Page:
Your KPIs Probably Aren’t! But What Are They?
This is the 2nd part of my post following Defining KPIs in Enterprise Services Planning.
Running our classroom exercises with private clients this past 18 months has shown me that most businesses have KPIs which really aren’t Fitness Criteria Metrics. In other words, their KPIs are not indicators of performance and certainly not key indicators or indicators of key performance. What I see as KPIs are really what should be classified as general health indicators and in some cases, metrics driving specific improvements.
So what are general health indicators?
General Health Indicators
If we were to talk about individuals as people general health indicators are their pulse, their weight, their blood pressure, their cholesterol levels. If the individual was an athlete, they wouldn’t be setting goals based on achieving a certain blood pressure or a certain pulse rate but they would have expected ranges for these and they would monitor them. They might also monitor, for example, recovery time – the time it takes an accelerated heart rate to recover to a more normal level after stress.
Whether customers walk through your door is a health indicator. It is like having a pulse. Whether they buy something is also a health indicator and whether you had a positive margin in that sale and free cash flow are also health indicators.
In comparison, whether your customer is satisfied and whether they are likely to place repeat business and recommend you to a friend or colleague is a performance indicator. There are plenty of profitable businesses with lackluster stock price performance while others with growth but negative free cash enjoy elevated P/E ratios. They can always raise capital because their performance in the market is improving.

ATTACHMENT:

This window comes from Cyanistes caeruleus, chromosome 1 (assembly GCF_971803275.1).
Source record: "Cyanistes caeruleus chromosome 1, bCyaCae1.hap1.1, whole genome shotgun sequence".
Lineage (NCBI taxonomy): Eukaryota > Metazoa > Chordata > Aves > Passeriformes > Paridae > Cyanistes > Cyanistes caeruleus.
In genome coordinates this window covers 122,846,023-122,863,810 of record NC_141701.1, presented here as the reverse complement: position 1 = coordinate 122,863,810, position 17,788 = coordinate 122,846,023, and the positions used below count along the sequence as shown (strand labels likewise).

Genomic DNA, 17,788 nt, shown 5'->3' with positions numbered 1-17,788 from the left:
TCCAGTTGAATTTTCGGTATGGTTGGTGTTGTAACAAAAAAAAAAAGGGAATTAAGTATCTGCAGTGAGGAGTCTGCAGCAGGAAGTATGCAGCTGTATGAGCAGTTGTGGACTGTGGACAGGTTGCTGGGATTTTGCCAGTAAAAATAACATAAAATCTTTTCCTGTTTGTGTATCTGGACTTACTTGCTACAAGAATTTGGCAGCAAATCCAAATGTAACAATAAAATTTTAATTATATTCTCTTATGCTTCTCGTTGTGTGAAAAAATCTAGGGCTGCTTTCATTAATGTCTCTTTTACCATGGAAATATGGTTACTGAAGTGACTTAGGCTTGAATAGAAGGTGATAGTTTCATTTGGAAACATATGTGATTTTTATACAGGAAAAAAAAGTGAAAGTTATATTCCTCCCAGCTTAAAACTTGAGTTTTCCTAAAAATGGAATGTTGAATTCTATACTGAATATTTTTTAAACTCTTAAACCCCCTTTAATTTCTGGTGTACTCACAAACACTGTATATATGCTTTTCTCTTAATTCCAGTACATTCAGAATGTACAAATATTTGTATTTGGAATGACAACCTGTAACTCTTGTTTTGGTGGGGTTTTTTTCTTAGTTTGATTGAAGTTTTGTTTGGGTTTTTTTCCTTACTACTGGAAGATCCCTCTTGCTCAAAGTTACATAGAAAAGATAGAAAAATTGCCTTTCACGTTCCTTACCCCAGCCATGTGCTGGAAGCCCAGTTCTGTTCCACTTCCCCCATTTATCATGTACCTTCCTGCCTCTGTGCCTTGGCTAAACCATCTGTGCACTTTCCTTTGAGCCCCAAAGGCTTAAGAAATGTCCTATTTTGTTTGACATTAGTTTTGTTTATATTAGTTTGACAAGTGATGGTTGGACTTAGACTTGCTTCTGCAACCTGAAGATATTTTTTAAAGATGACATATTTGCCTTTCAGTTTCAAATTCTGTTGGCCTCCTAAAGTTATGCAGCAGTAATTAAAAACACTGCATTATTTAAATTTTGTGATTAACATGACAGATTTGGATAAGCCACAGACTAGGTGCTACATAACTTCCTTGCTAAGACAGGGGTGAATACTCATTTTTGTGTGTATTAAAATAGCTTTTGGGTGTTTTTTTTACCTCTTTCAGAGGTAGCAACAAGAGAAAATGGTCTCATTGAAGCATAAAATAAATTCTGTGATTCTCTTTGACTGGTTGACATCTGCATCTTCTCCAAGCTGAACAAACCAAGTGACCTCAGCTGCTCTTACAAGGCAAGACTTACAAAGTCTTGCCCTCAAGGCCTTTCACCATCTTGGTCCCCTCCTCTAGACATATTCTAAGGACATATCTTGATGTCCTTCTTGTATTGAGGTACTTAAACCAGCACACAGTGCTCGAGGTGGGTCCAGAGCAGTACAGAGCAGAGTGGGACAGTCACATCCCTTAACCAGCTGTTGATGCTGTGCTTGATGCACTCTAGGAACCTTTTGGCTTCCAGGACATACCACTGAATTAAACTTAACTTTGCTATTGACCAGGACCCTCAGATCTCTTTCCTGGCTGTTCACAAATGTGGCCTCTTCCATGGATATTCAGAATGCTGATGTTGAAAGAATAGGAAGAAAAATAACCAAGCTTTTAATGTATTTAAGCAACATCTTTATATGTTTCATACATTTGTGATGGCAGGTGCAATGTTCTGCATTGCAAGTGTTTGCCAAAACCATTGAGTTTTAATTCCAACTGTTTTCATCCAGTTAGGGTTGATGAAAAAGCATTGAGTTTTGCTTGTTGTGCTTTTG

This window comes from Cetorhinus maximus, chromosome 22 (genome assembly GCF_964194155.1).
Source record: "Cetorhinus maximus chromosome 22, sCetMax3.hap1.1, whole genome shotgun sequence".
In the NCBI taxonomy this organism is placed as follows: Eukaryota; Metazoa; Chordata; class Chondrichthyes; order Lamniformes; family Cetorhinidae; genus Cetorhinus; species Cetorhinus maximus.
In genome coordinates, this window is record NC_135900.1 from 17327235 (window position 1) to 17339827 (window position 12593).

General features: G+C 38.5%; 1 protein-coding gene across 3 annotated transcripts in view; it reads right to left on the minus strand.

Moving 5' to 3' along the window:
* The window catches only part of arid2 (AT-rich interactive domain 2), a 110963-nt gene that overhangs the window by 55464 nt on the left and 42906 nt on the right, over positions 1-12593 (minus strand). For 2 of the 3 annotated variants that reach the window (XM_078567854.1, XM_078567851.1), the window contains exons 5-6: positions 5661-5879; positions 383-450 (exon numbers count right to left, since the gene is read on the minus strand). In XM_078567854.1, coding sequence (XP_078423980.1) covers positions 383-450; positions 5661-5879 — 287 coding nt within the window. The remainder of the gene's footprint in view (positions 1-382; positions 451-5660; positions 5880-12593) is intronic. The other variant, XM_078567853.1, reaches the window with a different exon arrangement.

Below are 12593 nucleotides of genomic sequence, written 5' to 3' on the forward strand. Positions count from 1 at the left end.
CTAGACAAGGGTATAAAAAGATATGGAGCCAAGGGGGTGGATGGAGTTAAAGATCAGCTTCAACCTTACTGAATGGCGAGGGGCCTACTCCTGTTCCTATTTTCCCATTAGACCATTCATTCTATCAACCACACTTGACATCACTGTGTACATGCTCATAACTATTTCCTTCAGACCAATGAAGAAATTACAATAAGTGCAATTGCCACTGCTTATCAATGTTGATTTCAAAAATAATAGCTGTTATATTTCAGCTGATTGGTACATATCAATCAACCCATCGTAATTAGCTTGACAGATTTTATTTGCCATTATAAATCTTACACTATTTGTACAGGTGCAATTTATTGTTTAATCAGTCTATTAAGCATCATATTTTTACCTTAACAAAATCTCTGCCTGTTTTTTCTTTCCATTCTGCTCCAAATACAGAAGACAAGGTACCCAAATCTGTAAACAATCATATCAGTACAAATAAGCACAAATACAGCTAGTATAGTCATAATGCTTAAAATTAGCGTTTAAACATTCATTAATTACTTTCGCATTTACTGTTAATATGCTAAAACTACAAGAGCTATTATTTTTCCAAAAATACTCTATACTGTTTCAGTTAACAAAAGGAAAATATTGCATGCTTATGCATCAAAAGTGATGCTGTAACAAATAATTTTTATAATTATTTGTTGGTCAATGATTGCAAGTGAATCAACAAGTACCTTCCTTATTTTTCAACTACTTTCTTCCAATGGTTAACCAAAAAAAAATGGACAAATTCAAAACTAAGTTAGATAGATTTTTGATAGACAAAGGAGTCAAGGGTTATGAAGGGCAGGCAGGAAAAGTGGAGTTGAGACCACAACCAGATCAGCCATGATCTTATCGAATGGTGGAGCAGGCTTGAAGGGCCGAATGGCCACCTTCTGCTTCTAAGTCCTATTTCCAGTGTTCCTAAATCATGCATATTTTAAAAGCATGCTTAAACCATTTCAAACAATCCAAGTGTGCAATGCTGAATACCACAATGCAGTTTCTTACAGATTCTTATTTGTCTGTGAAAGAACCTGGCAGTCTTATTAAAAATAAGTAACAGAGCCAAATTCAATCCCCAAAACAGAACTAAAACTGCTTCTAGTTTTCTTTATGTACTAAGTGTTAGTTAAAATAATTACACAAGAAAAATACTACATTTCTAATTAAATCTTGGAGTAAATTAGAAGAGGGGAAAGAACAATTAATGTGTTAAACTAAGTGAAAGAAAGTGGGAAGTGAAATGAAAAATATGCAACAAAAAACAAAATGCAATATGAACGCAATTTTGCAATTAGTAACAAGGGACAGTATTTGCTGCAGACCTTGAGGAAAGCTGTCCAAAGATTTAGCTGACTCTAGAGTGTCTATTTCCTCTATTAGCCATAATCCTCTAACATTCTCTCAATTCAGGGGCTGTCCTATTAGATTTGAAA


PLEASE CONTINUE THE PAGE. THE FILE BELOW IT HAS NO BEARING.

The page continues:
In Agile software development, velocity is a health indicator – you’d rather have some than not – but it is unlikely to be a performance indicator. The reason for this is that the volume or rate of production is not a fitness criterion for your customers and it is rarely a valued criterion even for internal stakeholders. Customers value things like delivery time, quality, useful functionality. You may believe velocity is a proxy for delivery time but it may not be. You may have a lot of velocities but a chronic, systemic problem with growing work-in-progress and ever longer delivery times. You are like a patient with a pulse but your blood pressure is trending the wrong way, your cholesterol is rising and your ability to get day-to-day tasks completed is being impacted. It could be your liver isn’t performing as it should be? If you set a target for your blood pressure you might be able to hit it by taking drugs – this is known as a symptomic fix which alleviates the symptom but fails to get to the root cause, as a result, the problems persist and you end up back where you were again, a few months later. The same is true for companies. Many health indicators can be “vanity metrics” like boasting about your “at rest” heart rate – it isn’t always a fitness indicator!